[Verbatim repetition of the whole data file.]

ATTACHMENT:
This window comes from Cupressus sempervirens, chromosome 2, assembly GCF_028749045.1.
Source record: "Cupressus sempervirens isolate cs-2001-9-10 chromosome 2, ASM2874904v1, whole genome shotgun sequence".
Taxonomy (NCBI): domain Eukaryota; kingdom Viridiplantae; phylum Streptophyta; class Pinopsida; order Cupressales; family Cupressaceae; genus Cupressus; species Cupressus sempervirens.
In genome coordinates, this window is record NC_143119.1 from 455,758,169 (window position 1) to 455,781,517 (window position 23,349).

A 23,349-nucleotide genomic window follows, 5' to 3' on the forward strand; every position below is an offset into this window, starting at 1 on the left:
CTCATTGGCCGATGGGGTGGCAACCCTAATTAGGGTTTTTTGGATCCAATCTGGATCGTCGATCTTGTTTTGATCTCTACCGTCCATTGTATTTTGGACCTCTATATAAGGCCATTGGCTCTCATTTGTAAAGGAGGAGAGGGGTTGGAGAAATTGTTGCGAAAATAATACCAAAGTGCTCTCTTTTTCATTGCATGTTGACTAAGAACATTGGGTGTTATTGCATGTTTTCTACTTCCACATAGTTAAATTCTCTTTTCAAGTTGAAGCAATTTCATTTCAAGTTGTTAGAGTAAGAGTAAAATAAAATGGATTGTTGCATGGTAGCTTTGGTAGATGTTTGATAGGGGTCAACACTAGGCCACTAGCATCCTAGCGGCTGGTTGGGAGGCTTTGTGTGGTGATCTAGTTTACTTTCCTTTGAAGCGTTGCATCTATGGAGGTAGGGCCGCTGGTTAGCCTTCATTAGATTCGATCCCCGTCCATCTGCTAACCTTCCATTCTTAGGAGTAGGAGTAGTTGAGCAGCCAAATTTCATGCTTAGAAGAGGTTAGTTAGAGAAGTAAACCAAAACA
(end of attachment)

This window comes from Cupressus sempervirens, chromosome 2, assembly GCF_028749045.1.
Source record: "Cupressus sempervirens isolate cs-2001-9-10 chromosome 2, ASM2874904v1, whole genome shotgun sequence".
Taxonomy (NCBI): domain Eukaryota; kingdom Viridiplantae; phylum Streptophyta; class Pinopsida; order Cupressales; family Cupressaceae; genus Cupressus; species Cupressus sempervirens.
In genome coordinates, this window is record NC_143119.1 from 455,758,169 (window position 1) to 455,781,517 (window position 23,349).

A 23,349-nucleotide genomic window follows, 5' to 3' on the forward strand; every position below is an offset into this window, starting at 1 on the left:
CTCATTGGCCGATGGGGTGGCAACCCTAATTAGGGTTTTTTGGATCCAATCTGGATCGTCGATCTTGTTTTGATCTCTACCGTCCATTGTATTTTGGACCTCTATATAAGGCCATTGGCTCTCATTTGTAAAGGAGGAGAGGGGTTGGAGAAATTGTTGCGAAAATAATACCAAAGTGCTCTCTTTTTCATTGCATGTTGACTAAGAACATTGGGTGTTATTGCATGTTTTCTACTTCCACATAGTTAAATTCTCTTTTCAAGTTGAAGCAATTTCATTTCAAGTTGTTAGAGTAAGAGTAAAATAAAATGGATTGTTGCATGGTAGCTTTGGTAGATGTTTGATAGGGGTCAACACTAGGCCACTAGCATCCTAGCGGCTGGTTGGGAGGCTTTGTGTGGTGATCTAGTTTACTTTCCTTTGAAGCGTTGCATCTATGGAGGTAGGGCCGCTGGTTAGCCTTCATTAGATTCGATCCCCGTCCATCTGCTAACCTTCCATTCTTAGGAGTAGGAGTAGTTGAGCAGCCAAATTTCATGCTTAGAAGAGGTTAGTTAGAGAAGTAAACCAAAACA